A tavola in Italian means “at the table.” The table is where we gather to talk, to socialize, to catch up, and most importantly…eat! At our table is where it all comes together because it’s not just about the food, its about stopping whatever we are doing and carving out some much-needed time to nourish our souls and bodies in the company of loved ones. Food stylist and recipe columnist, Renee Muller, invites home cooks to come to the table and partake in some her family’s favorite kosher recipes in her beautiful new cookbook, Our Table (Artscroll/October 2016; Hardcover/$34.99).
Throughout the pages of Our Table, Renee walks readers through each recipe with subtle suggestions, insights and techniques that turn good food into great food. Recipes are arranged in chapters such as: Appetizers, Soups & Salads, Fish & Dairy, Meat, Chicken & More, Snacks & Sides, and Desserts and Breads, providing everything needed to create an easy weeknight meal or a special holiday dinner. Some of the recipes in Our Table include:
Sweet Chili Salmon Cubes
Mushroom Barley Soup Done Right
Crunchy Asian Salad
Silan, Lemon, and Mustard Salmon
Tangy and Succulent London Broil
Fall of the Bone Tender Flanken
Pulled French Roast Sliders
Oven-Baked Honey Mustard Chicken
Homemade Egg Kichel
Light as Air Marble Cake
Buttery Chocolate Scones
Wähe – Swiss Fruit Tart
Apple and Honey Rosh Hashanah Muffins
Dairy/Pareve || Freezer Friendly || about 48 muffins
At our house, Rosh Hashanah cannot happen without honey muffins. At least, that’s the way my kids see it. It’s a family project, and by now, a family tradition, too. This recipe was given to me by a relative in Israel who bakes them all the time and claims that no matter how many batches she bakes, there are never enough. She’s absolutely right. We once baked a quadruple batch of these (sans the apples) for a bake sale on our block and we were left without a crumb!
For the apples
2 Tablespoons butter OR margarine
4 Granny Smith apples, diced
4 Tablespoons sugar
1 teaspoon cinnamon
For the muffins
2 cups prepared tea, lukewarm
2 cups sugar
2 cups oil
2 cups honey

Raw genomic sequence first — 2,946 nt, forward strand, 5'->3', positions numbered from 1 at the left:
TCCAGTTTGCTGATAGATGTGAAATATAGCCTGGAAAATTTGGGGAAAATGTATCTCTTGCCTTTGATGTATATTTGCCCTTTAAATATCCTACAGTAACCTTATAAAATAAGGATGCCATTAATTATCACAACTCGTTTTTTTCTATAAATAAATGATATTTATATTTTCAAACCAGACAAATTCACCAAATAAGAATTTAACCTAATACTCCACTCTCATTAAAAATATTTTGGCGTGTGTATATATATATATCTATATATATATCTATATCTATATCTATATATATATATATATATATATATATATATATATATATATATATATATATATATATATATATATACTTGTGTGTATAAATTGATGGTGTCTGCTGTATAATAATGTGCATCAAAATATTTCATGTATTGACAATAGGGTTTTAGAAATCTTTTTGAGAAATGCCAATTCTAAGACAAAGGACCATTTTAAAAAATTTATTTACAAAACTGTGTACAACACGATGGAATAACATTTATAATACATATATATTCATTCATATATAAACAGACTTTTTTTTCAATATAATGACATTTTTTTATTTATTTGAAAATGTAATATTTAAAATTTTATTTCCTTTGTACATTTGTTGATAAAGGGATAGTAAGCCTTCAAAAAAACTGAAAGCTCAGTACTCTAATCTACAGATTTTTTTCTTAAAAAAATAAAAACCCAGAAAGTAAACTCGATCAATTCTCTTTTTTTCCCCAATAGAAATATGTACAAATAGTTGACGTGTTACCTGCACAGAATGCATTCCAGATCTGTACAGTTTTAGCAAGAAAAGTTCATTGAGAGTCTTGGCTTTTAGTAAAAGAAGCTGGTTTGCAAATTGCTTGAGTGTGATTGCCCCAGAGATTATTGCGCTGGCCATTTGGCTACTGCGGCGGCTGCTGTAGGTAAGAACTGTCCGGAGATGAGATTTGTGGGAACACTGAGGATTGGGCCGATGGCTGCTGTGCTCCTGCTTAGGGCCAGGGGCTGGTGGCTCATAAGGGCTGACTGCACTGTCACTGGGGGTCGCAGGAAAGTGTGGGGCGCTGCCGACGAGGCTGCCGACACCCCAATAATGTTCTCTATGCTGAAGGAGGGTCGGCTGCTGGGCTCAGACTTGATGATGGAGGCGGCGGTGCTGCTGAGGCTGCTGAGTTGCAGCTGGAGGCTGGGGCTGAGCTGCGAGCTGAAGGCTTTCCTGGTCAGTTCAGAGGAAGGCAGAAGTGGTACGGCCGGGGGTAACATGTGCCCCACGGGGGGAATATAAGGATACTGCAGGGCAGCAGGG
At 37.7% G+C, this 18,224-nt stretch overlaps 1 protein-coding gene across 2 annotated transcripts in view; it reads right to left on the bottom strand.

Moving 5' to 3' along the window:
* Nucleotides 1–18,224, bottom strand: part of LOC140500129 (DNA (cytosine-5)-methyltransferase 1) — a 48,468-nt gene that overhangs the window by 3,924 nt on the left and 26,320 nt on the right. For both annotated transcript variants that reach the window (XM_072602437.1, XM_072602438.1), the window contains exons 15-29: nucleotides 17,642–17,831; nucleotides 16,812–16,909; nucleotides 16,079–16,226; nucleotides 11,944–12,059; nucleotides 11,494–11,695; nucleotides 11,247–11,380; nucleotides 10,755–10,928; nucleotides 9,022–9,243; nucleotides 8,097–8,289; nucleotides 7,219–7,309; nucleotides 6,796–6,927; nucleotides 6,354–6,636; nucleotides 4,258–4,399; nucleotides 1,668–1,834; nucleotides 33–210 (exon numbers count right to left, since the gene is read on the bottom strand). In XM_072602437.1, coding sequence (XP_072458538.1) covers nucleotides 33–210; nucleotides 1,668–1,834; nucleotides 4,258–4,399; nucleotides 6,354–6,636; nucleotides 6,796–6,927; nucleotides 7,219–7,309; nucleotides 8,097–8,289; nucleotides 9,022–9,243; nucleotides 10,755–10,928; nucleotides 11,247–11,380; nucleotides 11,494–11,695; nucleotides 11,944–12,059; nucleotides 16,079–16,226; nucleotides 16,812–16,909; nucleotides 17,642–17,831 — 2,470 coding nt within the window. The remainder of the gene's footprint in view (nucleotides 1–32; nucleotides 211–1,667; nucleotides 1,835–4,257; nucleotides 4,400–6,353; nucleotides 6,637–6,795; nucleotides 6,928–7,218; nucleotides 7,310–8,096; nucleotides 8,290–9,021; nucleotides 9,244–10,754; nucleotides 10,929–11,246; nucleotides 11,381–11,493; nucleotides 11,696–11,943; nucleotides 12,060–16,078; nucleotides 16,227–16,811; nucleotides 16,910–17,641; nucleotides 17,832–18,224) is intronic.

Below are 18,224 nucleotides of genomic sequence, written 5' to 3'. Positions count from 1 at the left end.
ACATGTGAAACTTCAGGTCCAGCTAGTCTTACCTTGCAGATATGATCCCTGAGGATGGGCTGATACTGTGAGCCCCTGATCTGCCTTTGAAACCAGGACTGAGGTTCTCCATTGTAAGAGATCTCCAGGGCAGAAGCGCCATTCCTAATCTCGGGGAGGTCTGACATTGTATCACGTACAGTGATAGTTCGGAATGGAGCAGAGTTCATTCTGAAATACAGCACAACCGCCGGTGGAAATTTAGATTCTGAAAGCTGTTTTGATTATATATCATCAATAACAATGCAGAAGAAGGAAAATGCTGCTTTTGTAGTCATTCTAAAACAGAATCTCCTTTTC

6 cups flour
2 Tablespoons baking powder
1 teaspoon baking soda
2 heaping Tablespoons cinnamon
Preheat oven to 350°F. Line a muffin pan with cupcake liners.
Prepare the apples: In a saucepan, melt butter over a medium-low flame. Add apples, sugar, and cinnamon; cook until apples are fragrant and soften a bit, about 15 minutes. Set aside to cool.
Prepare the muffins: In the bowl of a stand mixer, on medium speed, combine tea, sugar, oil, honey, and eggs. Mix until smooth. Reduce speed; gradually add flour, baking powder, baking soda, and cinnamon. Scrape down sides of bowl as needed.
Fill each muffin cup halfway with batter. (I like to use a cupcake pen for this; I find it very helpful.) Top with a teaspoon of prepared apples. Bake for 15-20 minutes, or until an inserted toothpick comes out almost dry with some moist crumbs attached.
The apples are optional; I find that some children prefer the muffins plain. We add the apple for Rosh Hashanah (very loudly singing, “Dip the apple in the hooooneeeyy” as we do so) but throughout the year, we bake them plain.
I recently discovered an amazing gadget called “The Cupcake (or Muffin) Pen.” It really removes the whole messy aspect of filling cupcake pans with batter. Look for it in specialty equipment stores.
Sweet and Tangy Spare Ribs
Meat || Freezer Friendly || 4 entrée servings; 6 appetizer servings
A friend once called me, asking for a meat recipe. “It has to be amazingly good and incredibly easy,” she said. “I’m kidding,” she then added, but I knew she really wasn’t. And I had just the thing. Whenever I meet her husband, he makes sure to thank me, AGAIN, for “those awesome ribs.” Where does it say that great dishes have to be long, hard, and complicated?
about 8 (1-inch-thick) spare ribs, nicely marbled
2½ cups duck sauce
1 cup water
2 Tablespoons teriyaki sauce
5 garlic cloves, minced
1 teaspoon paprika
2 Tablespoons dried onion flakes
1 Tablespoon salt
black pepper, to taste
1. Preheat oven to 350°F. In a baking pan, arrange ribs in one layer. In a medium bowl, combine duck sauce, water, teriyaki sauce, garlic, paprika, onion flakes, salt, and pepper. Pour over ribs. Cover tightly with foil; bake for 3 hours.
2. Let ribs cool; then refrigerate overnight.
3. Preheat oven to 375°F (use the “roast” setting, if available). Remove congealed fat layer from the ribs. Roast, uncovered, spooning sauce over the ribs once or twice, until ribs are braised and glistening, about 20 minutes.
I like to cool the ribs in the middle of the cooking process so I can remove the fat layer, but it’s not a necessity. You can raise oven temperature, uncover meat, and proceed with the braising part immediately after the 3-hour slow roasting.